Why Access to Education for Latinos in Florida is Imperative to the Growth and Development of the Economy
Author: Paul J. Luna, President and CEO
In the recently published report, Latinos in the Sunshine State: Building a Brighter Future, the National Council on La Raza notes the significant population growth of Latinos in Florida, ranking the state as home to the third-largest Latino population in the nation. While population and other indicators such as postsecondary degree attainment and the number of start-up businesses show positive growth, Latinos lag behind non-minority groups in significant ways.
One critical benchmark to ensuring educational achievement is a student’s ability to read at grade level by the fourth grade. According to the US Department of Education, while 49 percent of White students met this
benchmark in 2015, only 34 percent of Hispanic students achieved proficiency. In the curriculum area of mathematics, Hispanic students showed a slight decrease between 2011 and 2015, from 13 percent to 11 percent. Addressing the disparity between minority and non-minority students, particularly given Florida’s growing Hispanic population, is critical to workforce preparedness and economic growth.
Despite challenges that benchmark Hispanic student performance at a deficit compared to that of non-minority students, education is a valuable tool for economic prosperity and Hispanics know it. The percentage of Hispanic Floridians aged 25 or older who achieved a bachelor’s degree or higher increased by over 20 percent between 2010 and 2015, positioning Hispanic achievement over eight percentage points higher than Floridians overall in the same timeframe.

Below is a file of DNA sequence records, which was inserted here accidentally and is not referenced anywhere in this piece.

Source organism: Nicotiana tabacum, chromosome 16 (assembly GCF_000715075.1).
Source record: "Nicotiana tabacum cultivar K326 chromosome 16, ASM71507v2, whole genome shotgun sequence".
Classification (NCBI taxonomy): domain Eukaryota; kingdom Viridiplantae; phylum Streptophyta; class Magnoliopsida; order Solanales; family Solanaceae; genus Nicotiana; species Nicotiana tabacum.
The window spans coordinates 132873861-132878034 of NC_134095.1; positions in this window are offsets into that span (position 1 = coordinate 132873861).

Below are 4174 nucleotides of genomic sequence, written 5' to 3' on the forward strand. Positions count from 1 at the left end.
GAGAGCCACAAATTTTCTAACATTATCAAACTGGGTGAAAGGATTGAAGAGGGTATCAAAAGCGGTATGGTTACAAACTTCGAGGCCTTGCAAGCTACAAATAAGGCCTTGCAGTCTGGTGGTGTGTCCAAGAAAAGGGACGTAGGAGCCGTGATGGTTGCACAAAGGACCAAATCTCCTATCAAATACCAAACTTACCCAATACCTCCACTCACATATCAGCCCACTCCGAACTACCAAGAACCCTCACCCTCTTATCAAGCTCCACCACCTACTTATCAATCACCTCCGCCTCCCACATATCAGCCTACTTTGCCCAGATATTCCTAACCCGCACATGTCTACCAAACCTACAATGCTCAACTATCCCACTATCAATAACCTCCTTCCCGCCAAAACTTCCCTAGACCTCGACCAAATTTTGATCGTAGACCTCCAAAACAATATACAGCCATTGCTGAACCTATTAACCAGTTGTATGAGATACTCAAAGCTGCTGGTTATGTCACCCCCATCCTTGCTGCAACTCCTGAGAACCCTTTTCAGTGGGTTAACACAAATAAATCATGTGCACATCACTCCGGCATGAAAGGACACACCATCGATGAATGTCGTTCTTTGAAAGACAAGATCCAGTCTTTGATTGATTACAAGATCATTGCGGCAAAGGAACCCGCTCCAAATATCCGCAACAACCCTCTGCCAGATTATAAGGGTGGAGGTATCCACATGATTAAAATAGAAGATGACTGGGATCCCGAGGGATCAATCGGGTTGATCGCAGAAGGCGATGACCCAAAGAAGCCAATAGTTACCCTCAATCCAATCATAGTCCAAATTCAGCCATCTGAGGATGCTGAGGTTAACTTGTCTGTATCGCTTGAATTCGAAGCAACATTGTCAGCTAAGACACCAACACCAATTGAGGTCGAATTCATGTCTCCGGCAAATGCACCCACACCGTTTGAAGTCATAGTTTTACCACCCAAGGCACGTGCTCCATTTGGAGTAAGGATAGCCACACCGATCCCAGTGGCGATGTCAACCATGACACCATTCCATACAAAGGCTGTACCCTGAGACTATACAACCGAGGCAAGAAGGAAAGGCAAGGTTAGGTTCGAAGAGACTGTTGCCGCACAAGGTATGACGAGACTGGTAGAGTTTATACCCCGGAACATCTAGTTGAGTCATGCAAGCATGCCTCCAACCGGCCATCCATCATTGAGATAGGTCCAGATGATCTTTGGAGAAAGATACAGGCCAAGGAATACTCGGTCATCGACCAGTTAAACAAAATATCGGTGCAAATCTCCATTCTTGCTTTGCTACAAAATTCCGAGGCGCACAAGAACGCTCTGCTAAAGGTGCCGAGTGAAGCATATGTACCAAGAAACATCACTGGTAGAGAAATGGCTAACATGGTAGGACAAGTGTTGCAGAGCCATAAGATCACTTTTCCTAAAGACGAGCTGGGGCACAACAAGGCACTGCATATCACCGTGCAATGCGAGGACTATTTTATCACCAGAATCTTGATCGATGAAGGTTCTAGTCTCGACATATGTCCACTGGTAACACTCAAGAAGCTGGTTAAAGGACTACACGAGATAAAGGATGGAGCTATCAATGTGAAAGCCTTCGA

At Helios Education Foundation, we believe that every student, regardless of zip code, deserves a high-quality education. The findings in the NCLR report indicate that one in every four children in Florida classrooms is Hispanic. As such, addressing their educational needs is important to closing the overall education achievement gaps in our state.
Helios’ focus on student success in Florida’s metropolitan regions of Miami, Orlando and Tampa will help to ensure we create opportunities for all students, especially first-generation, minority and underserved students, to achieve college and career success and capitalize on the transformational power of education. Through our continued strategic investments along the education continuum and in collaborating with partners across the state, we look forward to a future where every student achieves a postsecon dary credential.
Category: Education Issues